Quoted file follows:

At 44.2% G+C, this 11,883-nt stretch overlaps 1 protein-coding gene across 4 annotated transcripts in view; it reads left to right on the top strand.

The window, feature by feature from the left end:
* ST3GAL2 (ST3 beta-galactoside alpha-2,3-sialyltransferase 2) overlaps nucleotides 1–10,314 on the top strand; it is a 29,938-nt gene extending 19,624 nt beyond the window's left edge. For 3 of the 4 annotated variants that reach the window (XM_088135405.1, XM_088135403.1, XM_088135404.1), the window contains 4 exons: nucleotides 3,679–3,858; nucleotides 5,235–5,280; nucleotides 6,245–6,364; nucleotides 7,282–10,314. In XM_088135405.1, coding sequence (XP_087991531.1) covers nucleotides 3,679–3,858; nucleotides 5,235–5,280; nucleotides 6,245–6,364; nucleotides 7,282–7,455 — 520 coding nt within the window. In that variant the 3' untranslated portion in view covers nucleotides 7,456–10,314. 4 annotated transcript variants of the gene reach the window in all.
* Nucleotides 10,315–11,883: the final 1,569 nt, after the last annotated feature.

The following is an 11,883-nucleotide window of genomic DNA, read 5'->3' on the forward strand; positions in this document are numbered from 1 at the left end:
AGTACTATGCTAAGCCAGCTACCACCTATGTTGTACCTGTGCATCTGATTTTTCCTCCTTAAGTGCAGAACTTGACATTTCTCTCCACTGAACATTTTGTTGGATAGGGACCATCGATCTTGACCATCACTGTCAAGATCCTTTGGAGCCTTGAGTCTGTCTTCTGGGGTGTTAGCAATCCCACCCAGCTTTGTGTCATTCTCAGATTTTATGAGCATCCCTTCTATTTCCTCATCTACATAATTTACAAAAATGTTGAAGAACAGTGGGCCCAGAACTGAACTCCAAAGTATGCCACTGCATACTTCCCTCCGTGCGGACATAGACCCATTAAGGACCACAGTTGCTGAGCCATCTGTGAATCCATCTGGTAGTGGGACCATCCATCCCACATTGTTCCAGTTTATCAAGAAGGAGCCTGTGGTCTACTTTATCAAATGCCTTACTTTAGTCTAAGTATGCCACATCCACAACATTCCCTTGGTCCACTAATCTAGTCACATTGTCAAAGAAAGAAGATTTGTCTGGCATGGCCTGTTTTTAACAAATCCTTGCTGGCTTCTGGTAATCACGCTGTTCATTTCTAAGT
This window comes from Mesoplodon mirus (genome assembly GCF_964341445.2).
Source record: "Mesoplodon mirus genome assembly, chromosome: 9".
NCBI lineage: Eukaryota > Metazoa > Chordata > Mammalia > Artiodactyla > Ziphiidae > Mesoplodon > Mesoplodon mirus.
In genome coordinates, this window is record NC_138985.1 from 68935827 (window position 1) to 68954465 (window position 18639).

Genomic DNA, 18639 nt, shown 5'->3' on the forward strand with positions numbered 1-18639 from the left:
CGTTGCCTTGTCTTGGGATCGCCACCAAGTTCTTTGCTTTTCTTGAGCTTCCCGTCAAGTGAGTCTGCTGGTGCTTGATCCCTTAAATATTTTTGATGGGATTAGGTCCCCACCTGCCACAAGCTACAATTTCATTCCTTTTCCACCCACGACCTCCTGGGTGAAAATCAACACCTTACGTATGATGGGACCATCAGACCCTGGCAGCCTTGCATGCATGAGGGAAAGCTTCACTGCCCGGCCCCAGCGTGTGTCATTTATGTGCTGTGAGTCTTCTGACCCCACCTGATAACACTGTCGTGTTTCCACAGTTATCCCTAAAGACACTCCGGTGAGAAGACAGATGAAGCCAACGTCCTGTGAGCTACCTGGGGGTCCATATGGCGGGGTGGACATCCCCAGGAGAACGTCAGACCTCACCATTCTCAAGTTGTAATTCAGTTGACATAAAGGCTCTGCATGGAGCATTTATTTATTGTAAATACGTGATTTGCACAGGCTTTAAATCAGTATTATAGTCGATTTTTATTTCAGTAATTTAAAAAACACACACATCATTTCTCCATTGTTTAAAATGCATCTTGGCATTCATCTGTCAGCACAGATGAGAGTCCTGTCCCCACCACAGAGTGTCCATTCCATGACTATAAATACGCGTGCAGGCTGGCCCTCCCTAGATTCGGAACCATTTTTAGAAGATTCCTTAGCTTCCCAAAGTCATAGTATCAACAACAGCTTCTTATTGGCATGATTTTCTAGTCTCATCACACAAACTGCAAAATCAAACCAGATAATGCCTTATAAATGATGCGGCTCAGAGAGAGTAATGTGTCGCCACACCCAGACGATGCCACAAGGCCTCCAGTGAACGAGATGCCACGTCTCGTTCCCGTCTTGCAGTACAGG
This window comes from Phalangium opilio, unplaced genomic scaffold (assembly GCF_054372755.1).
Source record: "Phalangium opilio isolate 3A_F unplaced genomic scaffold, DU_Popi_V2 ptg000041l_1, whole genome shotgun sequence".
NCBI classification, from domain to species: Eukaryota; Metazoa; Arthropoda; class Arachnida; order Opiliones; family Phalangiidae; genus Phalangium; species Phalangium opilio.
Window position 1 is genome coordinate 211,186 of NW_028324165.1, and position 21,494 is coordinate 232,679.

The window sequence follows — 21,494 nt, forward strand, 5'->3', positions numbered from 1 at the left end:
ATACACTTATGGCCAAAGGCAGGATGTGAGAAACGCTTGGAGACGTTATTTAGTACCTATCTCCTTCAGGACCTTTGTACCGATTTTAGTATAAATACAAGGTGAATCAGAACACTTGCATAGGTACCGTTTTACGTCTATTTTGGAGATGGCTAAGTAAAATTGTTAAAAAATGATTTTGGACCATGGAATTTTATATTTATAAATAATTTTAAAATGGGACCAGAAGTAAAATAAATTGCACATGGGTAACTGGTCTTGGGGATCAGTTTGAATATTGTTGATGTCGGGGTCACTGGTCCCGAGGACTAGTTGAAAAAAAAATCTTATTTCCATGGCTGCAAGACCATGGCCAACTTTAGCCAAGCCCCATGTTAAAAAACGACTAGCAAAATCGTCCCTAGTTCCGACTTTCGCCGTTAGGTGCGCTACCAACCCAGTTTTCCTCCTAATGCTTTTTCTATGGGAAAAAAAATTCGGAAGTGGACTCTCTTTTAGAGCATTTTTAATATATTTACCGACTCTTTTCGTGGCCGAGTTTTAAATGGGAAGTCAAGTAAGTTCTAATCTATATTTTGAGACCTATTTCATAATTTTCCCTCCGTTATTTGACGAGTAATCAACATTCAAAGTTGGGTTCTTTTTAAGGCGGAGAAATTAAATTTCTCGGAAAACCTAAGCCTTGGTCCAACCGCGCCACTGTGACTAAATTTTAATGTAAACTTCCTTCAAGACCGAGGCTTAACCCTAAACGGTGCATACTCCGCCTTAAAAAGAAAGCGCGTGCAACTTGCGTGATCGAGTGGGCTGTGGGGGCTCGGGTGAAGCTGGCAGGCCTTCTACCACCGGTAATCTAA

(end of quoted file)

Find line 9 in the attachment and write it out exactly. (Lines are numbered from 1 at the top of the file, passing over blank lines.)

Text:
NCBI lineage: Eukaryota > Metazoa > Chordata > Mammalia > Artiodactyla > Ziphiidae > Mesoplodon > Mesoplodon mirus.